VPN demand in Hong Kong reveals a new fear: China weaponizing the Internet
Dressed in all black and wearing a surgical face mask, Lee, who only shared his surname to avoid being identified by authorities, said that he was there to oppose the new national security law that China’s government proposed for Hong Kong on Thursday. Beijing says the law is intended to prevent and punish acts in Hong Kong that threaten China’s national security. Critics believe it will be used to diminish freedoms guaranteed to Hong Kong when the U.K. handed the city over to China, such as the right to protest, a free media, and an independent judiciary system.
“I’m not afraid of China and that’s why I came here today,” Lee said. But even as Lee felt emboldened to publicly protest Beijing’s growing influence in Hong Kong, his fears about the fallout manifested elsewhere. Hours after Beijing’s announcement, Lee downloaded a Virtual Private Network (VPN), which conceals his Internet activity by routing his connection through servers around the world. As Beijing asserts more control over the self-governing region, Lee is increasingly worried about his digital privacy.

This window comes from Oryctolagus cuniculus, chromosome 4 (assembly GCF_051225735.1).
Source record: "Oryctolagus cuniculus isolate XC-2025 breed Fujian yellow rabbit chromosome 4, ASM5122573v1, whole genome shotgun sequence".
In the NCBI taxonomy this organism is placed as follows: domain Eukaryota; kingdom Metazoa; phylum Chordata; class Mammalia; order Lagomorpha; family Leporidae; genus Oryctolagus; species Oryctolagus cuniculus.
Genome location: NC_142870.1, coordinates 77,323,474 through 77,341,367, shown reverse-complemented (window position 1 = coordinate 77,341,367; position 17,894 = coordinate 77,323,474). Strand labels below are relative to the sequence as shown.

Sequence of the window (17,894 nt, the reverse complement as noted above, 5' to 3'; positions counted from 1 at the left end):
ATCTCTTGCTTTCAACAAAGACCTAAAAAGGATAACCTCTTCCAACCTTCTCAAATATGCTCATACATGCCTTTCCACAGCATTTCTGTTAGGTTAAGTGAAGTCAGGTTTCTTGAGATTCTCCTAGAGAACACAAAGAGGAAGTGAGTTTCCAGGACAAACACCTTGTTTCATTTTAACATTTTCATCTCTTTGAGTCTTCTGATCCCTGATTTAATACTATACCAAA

He’s not alone.
Shortly after Beijing announced the new law, NordVPN said inquiries for its services shot up by a factor of 120. Surfshark, another VPN service provider, said it sold a week’s worth of subscriptions in the hour following the news. Other providers like ProtonVPN and AtlasVPN have similarly reported surges in traffic and sign-ups from Hong Kong users.
The national security law does not specifically address online freedoms, and Chinese officials say the government is determined to uphold the ‘one country, two systems’ precedent that provides Hong Kong with relative independence from Beijing. On Tuesday, Hong Kong Chief Executive Carrie Lam said at a press conference that people in Hong Kong have the freedom to say whatever they want “for the time being.”
Yet the concerns of protesters and other Hong Kong residents are not without merit. In Mainland China, the Internet is one way Beijing restricts information and squashes dissent. Its ‘Great Firewall’ blocks foreign websites like Facebook and The New York Times and censors domestic news and social media platforms. Foreign and domestic companies alike employ VPNs to bypass the restrictions and communicate more easily with counterparts overseas. The VPNs, however, are often slow, cumbersome, and subject to periodic clampdowns that can make business more difficult.
Hong Kong, meanwhile, still enjoys unrestricted access to the web, a trait that bolsters the city’s appeal to foreign firms and talent looking to do business in the region. But Beijing’s new national security law may open the door to Internet interference.
“Hong Kong people might need to face the reality that free speech and online speech is probably not protected as much as before,” said Jyh-An Lee, a professor focusing on Internet law at the Chinese University of Hong Kong Law School.